I had nothing to do with it.

  10. You have to base your argument on something else otherwise it can be easily ripped apart. But, frankly, I don’t think there are any solid arguments for it.

    how about this one
    other peoples sexuality ain’t none of your damn business.

  11. Tootie:

    At the risk of sounding pertinent, I suggest that impeachment is not an “extra-legal” tool and that the process is hardly a secret kept from the public. The procedure is not intended, however, to operate as a kangaroo court. Nor can it be legitimately employed to get rid of judges because an opinion happens to contradict the views of a majority of citizens. That is why impeachment statutes specify the grounds for which the remedy is available. The process you describe could perhaps be more accurately labeled a lynching party.

  12. QE,

    If it makes you feel any better, pretty much anyone who isn’t Tootie gets compared to a murderer or Hitler at some point or another.

  13. ” “Denial” is not necessarily the appropriate argument for determining what is right or wrong, just or unjust.” (Tootie)

    Do you have any idea how funny that statement is coming from you? Probably not. There, I asked and answered my own question so no need to respond.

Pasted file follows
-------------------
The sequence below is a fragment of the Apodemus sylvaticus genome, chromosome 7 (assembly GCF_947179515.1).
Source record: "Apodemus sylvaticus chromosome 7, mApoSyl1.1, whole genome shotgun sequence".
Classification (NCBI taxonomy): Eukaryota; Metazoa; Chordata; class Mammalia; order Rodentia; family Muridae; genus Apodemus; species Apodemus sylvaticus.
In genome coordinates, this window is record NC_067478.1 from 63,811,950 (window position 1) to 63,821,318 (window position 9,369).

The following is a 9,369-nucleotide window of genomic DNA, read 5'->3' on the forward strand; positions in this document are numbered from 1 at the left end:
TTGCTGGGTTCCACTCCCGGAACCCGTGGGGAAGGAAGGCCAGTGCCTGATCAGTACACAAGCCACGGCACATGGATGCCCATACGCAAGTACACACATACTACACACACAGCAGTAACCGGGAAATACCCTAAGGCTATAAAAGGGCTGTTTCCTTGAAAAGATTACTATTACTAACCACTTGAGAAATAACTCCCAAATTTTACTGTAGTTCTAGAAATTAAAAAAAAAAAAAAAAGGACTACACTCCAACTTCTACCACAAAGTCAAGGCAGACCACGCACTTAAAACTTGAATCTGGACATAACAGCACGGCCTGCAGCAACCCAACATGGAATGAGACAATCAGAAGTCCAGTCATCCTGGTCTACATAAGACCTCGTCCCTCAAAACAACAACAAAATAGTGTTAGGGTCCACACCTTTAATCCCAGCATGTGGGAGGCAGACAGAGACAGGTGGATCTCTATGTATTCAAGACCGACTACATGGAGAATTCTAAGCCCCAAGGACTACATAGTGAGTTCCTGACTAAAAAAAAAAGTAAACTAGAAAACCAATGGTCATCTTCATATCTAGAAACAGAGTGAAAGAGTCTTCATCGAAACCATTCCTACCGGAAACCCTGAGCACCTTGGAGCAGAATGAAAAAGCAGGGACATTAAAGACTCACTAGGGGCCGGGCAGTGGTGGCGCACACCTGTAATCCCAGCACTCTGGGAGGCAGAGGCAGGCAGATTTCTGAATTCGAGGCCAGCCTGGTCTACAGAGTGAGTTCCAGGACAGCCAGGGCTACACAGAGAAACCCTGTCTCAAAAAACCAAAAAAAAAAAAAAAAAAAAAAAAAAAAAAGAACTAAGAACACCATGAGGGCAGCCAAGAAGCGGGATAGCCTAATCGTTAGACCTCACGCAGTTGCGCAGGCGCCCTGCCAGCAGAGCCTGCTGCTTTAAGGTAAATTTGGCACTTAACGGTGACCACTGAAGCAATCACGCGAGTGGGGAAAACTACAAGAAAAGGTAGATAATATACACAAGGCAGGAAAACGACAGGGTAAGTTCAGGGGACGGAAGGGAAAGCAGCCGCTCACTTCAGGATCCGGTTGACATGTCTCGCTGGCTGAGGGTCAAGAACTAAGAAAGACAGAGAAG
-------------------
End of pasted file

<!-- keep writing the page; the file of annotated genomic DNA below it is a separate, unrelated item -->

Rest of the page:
I trust your holidays will be free of murderous, rampaging Democrats’, dangerous, extremist, seditious judges, and homosexuals who aren’t Hitler … praise Jesus!

  14. Tootie:

    so you compare homosexuality to murder? Not hardly. Murder is force used against another. Homosexuality is a choice I make (or is made for me if you don’t believe in free will). I am harming no one and no one is harming me.

    I am not coercing others by force to become homosexual. But apparently you would force me to become straight.

    What is at stake here is individual rights, if you can force me to be straight then someone else can force you to do something you don’t want to. Or the state can force people to do things against their nature which are perfectly compatible with a civilized society.

    So in essence what you are proposing is totalitarianism. And you seemed so libertarian. Unfortunately you are merely a subset of all the others who would deny an individual the right to exist as he chooses.

  15. Tony:
    Correct. Leave the whole matter (pro or con) to the states. Same with abortion. Feds are to butt out. Let the states and the people decide.